The US stock market is rigged in favour of high-speed electronic trading firms, which use their advantages to extract billions from investors, according to Michael Lewis, author of a new book on the topic, "Flash Boys: A Wall Street Revolt.
Stocks ended an unusual trading week shortened by superstorm Sandy's devastating sweep through the US Northeast with a selloff on Friday, as major indexes erased early gains sparked by a stronger-than-expected payrolls report.
Brent crude edged towards $125 a barrel on Wednesday, rebounding from sharp losses a day earlier, as lower-than-expected US crude stocks and a weaker dollar offset the prospect of top exporter Saudi Arabia ramping up supply.
Global stocks closed their worst quarter in nearly three years on nagging concerns about the world economy and the lack of a credible solution to Europe's debt crisis.
The euro and most commodity prices also fell as investors' sear
Global stocks ceded more ground on Friday, hurt by mounting concerns the US economy is heading into another recession and as some European lenders faced a short-term funding crunch, highlighting the risk of another banking crisis.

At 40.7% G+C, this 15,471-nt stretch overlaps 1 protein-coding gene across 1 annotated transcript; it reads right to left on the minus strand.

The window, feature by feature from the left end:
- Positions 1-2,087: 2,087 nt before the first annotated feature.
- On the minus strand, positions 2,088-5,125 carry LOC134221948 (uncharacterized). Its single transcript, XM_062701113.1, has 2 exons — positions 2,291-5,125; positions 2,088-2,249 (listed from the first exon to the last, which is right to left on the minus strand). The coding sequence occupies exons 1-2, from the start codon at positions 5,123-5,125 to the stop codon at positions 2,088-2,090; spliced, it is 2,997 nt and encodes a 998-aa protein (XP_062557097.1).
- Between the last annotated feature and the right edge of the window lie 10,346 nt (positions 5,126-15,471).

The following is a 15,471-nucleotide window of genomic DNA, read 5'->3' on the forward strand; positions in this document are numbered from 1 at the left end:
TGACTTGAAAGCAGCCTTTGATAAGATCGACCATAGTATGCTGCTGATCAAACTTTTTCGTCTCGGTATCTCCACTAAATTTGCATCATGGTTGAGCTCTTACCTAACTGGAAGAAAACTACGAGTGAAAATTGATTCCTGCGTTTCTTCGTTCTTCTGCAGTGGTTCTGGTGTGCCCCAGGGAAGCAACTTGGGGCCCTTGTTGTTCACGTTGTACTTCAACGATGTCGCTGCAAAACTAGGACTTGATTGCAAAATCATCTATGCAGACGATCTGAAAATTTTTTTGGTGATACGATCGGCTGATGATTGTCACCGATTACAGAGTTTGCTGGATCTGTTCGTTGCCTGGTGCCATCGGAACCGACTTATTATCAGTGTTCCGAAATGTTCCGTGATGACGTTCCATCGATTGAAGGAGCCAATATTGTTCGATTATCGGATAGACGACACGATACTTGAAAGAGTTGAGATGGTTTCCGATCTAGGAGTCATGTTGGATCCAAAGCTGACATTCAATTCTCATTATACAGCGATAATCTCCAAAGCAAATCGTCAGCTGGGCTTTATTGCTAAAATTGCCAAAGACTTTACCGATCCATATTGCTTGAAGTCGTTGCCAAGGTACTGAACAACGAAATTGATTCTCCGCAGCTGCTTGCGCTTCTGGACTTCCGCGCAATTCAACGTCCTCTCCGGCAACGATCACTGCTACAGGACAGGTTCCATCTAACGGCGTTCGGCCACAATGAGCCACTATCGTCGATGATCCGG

Brent held above $112 on Thursday, buoyed by tighter US oil stocks and a weaker dollar after an initial favourable vote on austerity measures by Greece's parliament, but concerns that the IEA may decide to release more oil next month capped ga
Brent crude oil rose more than $2 a barrel on Wednesday as growing confidence that the Greek parliament would approve an austerity programme helped ease fears of a first euro zone sovereign debt default.
Expectations the programme would be
Oil fell sharply on Thursday, with North Sea Brent down more than $6 per barrel, after the International Energy Agency said 60 million barrels of oil would be released from strategic stockpiles to help the global economy.
Oil fell on Wednesday on concerns about the health of the European and US economies and as the dollar rose against other currencies following a higher-than-expected US inflation report.
Doubts also grew over the outlook for fuel demand in
Oil prices rose on Tuesday, after sliding by around 15 per cent so far in May, but investors were still concerned about global growth prospects after a slew of weak economic data.
ICE Brent for July was up 68 cents at $111.52 by 1036 GMT.